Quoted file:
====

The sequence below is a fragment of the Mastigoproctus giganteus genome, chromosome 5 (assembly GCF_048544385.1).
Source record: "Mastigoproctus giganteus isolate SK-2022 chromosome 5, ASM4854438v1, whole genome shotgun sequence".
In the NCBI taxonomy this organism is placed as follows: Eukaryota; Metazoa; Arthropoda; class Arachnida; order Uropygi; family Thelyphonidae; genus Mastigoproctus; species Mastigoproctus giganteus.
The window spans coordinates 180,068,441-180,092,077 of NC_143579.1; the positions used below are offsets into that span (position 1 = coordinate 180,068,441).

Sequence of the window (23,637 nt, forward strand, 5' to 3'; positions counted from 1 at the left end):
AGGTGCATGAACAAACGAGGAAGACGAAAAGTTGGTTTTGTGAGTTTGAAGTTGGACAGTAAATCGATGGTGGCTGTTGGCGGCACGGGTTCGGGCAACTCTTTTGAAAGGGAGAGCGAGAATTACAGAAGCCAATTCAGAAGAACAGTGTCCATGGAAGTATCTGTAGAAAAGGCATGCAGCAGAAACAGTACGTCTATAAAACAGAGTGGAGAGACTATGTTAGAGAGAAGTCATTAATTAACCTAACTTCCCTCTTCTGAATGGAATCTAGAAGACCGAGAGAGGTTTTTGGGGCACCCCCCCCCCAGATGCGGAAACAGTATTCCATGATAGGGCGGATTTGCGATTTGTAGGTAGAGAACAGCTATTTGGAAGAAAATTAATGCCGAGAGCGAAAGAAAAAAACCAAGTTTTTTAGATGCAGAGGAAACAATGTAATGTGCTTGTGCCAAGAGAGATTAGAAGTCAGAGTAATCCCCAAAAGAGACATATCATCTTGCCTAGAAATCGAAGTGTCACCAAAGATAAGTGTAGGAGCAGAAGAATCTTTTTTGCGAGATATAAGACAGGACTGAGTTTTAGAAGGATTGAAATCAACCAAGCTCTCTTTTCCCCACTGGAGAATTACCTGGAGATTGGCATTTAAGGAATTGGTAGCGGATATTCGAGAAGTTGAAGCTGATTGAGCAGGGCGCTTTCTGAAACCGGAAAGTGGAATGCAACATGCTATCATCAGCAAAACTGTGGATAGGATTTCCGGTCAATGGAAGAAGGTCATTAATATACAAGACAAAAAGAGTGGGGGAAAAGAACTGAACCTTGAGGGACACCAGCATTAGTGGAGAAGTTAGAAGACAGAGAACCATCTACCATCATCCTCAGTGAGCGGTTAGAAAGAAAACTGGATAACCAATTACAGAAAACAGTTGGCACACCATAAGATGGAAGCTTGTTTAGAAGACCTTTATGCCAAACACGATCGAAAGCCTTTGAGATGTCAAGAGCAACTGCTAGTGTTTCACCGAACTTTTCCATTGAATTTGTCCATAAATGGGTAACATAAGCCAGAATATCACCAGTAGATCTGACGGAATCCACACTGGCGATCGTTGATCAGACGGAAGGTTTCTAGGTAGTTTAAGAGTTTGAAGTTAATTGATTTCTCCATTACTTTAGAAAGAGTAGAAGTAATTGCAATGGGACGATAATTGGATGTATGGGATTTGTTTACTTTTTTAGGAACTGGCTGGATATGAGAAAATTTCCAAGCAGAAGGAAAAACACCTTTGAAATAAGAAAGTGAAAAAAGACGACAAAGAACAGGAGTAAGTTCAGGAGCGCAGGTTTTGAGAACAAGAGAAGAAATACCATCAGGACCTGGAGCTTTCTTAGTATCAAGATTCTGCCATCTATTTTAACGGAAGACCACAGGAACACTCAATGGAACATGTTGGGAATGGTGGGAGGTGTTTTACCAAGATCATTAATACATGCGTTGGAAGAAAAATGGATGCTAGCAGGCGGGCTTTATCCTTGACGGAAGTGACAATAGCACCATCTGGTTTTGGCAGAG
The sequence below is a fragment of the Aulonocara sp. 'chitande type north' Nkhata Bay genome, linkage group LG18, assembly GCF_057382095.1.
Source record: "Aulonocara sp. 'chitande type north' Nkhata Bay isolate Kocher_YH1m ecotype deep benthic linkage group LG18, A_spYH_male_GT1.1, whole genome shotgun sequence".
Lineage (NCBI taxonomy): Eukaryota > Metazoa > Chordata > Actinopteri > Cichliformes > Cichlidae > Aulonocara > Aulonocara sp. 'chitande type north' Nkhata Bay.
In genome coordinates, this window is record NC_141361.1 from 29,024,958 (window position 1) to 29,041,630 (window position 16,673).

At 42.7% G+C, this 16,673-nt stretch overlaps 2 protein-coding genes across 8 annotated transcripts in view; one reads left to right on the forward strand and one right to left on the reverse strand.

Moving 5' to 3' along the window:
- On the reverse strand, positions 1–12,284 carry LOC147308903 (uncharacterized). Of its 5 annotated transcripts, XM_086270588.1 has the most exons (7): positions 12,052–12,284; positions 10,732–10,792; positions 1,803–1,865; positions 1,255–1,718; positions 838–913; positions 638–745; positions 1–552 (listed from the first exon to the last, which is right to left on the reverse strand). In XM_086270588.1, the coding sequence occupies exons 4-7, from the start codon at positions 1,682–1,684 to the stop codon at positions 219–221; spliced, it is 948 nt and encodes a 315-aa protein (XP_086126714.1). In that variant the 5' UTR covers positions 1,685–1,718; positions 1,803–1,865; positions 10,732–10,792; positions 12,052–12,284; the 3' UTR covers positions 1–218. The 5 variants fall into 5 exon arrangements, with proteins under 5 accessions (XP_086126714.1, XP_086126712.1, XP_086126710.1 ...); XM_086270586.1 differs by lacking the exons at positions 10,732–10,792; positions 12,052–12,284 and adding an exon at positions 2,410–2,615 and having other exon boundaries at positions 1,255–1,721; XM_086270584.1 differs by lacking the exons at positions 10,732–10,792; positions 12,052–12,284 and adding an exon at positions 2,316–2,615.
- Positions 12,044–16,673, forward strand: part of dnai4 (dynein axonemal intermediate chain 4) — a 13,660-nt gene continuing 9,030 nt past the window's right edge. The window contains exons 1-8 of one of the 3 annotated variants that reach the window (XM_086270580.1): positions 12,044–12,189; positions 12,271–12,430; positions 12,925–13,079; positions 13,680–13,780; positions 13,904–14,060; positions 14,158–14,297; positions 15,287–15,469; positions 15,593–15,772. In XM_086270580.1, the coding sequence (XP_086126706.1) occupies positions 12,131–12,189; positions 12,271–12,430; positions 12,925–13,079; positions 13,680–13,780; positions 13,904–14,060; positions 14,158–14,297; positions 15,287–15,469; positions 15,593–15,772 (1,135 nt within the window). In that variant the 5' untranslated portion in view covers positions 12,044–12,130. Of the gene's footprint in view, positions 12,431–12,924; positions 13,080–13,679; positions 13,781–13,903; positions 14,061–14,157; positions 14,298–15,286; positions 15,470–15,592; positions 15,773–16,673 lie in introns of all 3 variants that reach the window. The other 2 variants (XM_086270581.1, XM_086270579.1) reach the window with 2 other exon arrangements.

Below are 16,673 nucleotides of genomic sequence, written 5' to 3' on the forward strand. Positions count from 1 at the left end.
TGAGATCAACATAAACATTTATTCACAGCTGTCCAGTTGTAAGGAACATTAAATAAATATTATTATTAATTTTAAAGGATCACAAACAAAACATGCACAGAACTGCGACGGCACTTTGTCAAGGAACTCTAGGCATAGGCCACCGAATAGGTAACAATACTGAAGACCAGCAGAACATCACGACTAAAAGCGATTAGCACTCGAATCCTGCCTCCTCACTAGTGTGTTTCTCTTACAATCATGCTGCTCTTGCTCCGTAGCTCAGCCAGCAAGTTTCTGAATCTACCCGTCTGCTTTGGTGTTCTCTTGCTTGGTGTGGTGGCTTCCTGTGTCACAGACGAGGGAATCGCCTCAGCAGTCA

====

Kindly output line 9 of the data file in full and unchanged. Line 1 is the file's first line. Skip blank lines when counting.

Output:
Lineage (NCBI taxonomy): Eukaryota > Metazoa > Chordata > Actinopteri > Cichliformes > Cichlidae > Aulonocara > Aulonocara sp. 'chitande type north' Nkhata Bay.